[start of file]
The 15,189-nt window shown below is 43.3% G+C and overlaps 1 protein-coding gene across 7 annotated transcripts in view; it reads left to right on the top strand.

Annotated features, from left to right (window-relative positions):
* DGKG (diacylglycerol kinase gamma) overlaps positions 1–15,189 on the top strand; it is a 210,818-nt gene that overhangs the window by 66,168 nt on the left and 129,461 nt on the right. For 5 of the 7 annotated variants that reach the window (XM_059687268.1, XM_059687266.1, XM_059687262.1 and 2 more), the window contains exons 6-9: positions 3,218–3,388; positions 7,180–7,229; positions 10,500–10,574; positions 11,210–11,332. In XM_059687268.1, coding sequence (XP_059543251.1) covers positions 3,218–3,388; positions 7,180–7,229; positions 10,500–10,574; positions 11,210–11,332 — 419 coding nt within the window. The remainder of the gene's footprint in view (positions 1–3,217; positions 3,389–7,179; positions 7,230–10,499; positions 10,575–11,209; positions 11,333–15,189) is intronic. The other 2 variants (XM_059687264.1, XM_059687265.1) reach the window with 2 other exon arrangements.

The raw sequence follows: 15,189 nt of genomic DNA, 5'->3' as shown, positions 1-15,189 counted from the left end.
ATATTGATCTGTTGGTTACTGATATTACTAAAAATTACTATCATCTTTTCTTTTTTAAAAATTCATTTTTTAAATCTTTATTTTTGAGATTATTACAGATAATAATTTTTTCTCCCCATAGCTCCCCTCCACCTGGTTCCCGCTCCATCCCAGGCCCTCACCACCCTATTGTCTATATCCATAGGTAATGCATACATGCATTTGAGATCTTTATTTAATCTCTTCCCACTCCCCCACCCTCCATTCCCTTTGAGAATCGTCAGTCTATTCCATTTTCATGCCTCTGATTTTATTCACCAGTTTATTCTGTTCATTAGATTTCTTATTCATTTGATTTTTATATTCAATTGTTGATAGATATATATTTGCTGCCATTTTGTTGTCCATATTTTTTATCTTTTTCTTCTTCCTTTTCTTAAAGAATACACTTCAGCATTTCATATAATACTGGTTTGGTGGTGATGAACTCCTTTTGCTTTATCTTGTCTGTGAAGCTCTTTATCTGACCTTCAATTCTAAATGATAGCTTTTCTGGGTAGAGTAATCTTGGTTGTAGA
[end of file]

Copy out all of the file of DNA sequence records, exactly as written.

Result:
The 15,189-nt window shown below is 43.3% G+C and overlaps 1 protein-coding gene across 7 annotated transcripts in view; it reads left to right on the top strand.

Annotated features, from left to right (window-relative positions):
* DGKG (diacylglycerol kinase gamma) overlaps positions 1–15,189 on the top strand; it is a 210,818-nt gene that overhangs the window by 66,168 nt on the left and 129,461 nt on the right. For 5 of the 7 annotated variants that reach the window (XM_059687268.1, XM_059687266.1, XM_059687262.1 and 2 more), the window contains exons 6-9: positions 3,218–3,388; positions 7,180–7,229; positions 10,500–10,574; positions 11,210–11,332. In XM_059687268.1, coding sequence (XP_059543251.1) covers positions 3,218–3,388; positions 7,180–7,229; positions 10,500–10,574; positions 11,210–11,332 — 419 coding nt within the window. The remainder of the gene's footprint in view (positions 1–3,217; positions 3,389–7,179; positions 7,230–10,499; positions 10,575–11,209; positions 11,333–15,189) is intronic. The other 2 variants (XM_059687264.1, XM_059687265.1) reach the window with 2 other exon arrangements.

The raw sequence follows: 15,189 nt of genomic DNA, 5'->3' as shown, positions 1-15,189 counted from the left end.
ATATTGATCTGTTGGTTACTGATATTACTAAAAATTACTATCATCTTTTCTTTTTTAAAAATTCATTTTTTAAATCTTTATTTTTGAGATTATTACAGATAATAATTTTTTCTCCCCATAGCTCCCCTCCACCTGGTTCCCGCTCCATCCCAGGCCCTCACCACCCTATTGTCTATATCCATAGGTAATGCATACATGCATTTGAGATCTTTATTTAATCTCTTCCCACTCCCCCACCCTCCATTCCCTTTGAGAATCGTCAGTCTATTCCATTTTCATGCCTCTGATTTTATTCACCAGTTTATTCTGTTCATTAGATTTCTTATTCATTTGATTTTTATATTCAATTGTTGATAGATATATATTTGCTGCCATTTTGTTGTCCATATTTTTTATCTTTTTCTTCTTCCTTTTCTTAAAGAATACACTTCAGCATTTCATATAATACTGGTTTGGTGGTGATGAACTCCTTTTGCTTTATCTTGTCTGTGAAGCTCTTTATCTGACCTTCAATTCTAAATGATAGCTTTTCTGGGTAGAGTAATCTTGGTTGTAGA